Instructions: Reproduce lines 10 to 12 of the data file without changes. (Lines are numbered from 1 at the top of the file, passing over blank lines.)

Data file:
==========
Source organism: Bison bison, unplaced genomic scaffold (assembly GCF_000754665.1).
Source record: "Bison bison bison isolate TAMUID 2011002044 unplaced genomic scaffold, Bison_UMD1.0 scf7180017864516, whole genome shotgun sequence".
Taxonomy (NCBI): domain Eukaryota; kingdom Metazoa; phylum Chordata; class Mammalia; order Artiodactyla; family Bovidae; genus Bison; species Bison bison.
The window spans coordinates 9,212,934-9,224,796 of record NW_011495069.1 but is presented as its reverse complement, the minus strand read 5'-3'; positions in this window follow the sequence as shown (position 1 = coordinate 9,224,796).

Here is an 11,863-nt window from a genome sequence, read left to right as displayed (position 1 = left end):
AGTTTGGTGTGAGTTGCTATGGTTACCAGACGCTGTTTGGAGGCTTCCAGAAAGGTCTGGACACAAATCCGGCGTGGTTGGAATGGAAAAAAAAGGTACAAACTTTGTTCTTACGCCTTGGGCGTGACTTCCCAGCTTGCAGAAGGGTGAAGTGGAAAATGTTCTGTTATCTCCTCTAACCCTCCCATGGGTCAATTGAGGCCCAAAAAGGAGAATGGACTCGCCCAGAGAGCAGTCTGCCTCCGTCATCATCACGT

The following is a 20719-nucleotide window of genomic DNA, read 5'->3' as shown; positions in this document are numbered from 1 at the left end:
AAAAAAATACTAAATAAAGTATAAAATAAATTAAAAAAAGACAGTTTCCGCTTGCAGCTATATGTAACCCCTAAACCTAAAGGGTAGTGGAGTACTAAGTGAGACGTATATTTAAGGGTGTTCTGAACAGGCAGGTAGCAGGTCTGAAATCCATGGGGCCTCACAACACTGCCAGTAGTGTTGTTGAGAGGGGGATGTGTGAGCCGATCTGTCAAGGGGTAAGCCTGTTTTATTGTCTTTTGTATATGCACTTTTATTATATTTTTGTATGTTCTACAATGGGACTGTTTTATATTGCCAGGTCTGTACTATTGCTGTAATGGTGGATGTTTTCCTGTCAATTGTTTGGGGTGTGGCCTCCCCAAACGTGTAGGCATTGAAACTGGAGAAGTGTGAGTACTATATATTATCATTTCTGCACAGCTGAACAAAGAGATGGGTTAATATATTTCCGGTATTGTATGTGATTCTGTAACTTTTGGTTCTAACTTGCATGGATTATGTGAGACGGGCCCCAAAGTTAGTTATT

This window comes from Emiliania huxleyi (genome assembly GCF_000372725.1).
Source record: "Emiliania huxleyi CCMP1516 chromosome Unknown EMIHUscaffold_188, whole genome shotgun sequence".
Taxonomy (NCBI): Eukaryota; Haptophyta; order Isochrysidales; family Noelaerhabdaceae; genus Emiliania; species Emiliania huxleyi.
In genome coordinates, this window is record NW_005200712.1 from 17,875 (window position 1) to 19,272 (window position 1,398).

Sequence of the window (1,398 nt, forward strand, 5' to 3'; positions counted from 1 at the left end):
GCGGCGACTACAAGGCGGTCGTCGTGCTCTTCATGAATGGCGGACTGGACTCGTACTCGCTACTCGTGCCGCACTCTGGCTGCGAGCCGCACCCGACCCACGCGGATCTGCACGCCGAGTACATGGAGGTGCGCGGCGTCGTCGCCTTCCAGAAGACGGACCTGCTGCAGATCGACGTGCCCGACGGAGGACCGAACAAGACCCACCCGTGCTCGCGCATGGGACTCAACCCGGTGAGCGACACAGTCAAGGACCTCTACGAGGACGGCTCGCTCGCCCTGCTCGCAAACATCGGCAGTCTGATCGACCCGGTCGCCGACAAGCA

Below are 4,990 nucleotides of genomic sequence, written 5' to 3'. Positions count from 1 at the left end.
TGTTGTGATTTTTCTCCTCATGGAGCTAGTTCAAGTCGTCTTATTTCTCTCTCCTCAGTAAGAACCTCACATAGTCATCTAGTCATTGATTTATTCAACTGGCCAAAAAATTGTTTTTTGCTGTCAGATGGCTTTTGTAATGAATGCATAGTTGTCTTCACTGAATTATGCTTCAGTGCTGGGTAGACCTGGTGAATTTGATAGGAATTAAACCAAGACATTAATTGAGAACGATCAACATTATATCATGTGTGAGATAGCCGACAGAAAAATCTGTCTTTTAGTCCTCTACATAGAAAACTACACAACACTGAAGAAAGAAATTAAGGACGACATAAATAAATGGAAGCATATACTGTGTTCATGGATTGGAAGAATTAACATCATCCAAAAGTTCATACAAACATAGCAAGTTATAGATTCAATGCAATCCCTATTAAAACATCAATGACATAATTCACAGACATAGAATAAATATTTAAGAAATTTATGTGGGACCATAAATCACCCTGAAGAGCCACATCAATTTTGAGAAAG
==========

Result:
Source record: "Emiliania huxleyi CCMP1516 chromosome Unknown EMIHUscaffold_188, whole genome shotgun sequence".
Taxonomy (NCBI): Eukaryota; Haptophyta; order Isochrysidales; family Noelaerhabdaceae; genus Emiliania; species Emiliania huxleyi.
In genome coordinates, this window is record NW_005200712.1 from 17,875 (window position 1) to 19,272 (window position 1,398).